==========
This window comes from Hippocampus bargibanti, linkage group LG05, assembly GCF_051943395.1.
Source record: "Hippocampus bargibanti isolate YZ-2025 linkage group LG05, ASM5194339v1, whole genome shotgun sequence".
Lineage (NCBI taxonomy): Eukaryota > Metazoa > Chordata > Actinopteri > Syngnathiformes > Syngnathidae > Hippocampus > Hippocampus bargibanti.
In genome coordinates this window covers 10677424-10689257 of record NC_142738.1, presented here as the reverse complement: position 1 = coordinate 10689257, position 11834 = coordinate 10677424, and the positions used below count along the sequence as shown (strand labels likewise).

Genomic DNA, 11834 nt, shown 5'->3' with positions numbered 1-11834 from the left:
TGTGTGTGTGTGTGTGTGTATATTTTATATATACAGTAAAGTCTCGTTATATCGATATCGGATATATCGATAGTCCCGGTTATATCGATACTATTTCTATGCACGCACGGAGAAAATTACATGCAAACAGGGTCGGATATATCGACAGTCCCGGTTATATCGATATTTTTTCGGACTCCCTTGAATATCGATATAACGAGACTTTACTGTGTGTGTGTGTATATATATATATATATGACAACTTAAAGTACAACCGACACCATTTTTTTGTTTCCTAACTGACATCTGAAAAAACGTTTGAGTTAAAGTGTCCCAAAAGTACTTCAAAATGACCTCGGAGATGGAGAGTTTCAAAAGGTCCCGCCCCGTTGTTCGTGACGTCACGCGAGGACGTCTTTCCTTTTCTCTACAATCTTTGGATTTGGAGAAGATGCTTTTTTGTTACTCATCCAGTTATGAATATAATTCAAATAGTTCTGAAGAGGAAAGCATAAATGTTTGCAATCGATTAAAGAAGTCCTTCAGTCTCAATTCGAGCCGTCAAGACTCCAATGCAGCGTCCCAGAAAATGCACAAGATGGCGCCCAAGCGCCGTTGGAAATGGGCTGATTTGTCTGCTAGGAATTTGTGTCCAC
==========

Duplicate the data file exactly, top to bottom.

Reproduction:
This window comes from Hippocampus bargibanti, linkage group LG05, assembly GCF_051943395.1.
Source record: "Hippocampus bargibanti isolate YZ-2025 linkage group LG05, ASM5194339v1, whole genome shotgun sequence".
Lineage (NCBI taxonomy): Eukaryota > Metazoa > Chordata > Actinopteri > Syngnathiformes > Syngnathidae > Hippocampus > Hippocampus bargibanti.
In genome coordinates this window covers 10677424-10689257 of record NC_142738.1, presented here as the reverse complement: position 1 = coordinate 10689257, position 11834 = coordinate 10677424, and the positions used below count along the sequence as shown (strand labels likewise).

Genomic DNA, 11834 nt, shown 5'->3' with positions numbered 1-11834 from the left:
TGTGTGTGTGTGTGTGTGTATATTTTATATATACAGTAAAGTCTCGTTATATCGATATCGGATATATCGATAGTCCCGGTTATATCGATACTATTTCTATGCACGCACGGAGAAAATTACATGCAAACAGGGTCGGATATATCGACAGTCCCGGTTATATCGATATTTTTTCGGACTCCCTTGAATATCGATATAACGAGACTTTACTGTGTGTGTGTGTATATATATATATATATGACAACTTAAAGTACAACCGACACCATTTTTTTGTTTCCTAACTGACATCTGAAAAAACGTTTGAGTTAAAGTGTCCCAAAAGTACTTCAAAATGACCTCGGAGATGGAGAGTTTCAAAAGGTCCCGCCCCGTTGTTCGTGACGTCACGCGAGGACGTCTTTCCTTTTCTCTACAATCTTTGGATTTGGAGAAGATGCTTTTTTGTTACTCATCCAGTTATGAATATAATTCAAATAGTTCTGAAGAGGAAAGCATAAATGTTTGCAATCGATTAAAGAAGTCCTTCAGTCTCAATTCGAGCCGTCAAGACTCCAATGCAGCGTCCCAGAAAATGCACAAGATGGCGCCCAAGCGCCGTTGGAAATGGGCTGATTTGTCTGCTAGGAATTTGTGTCCAC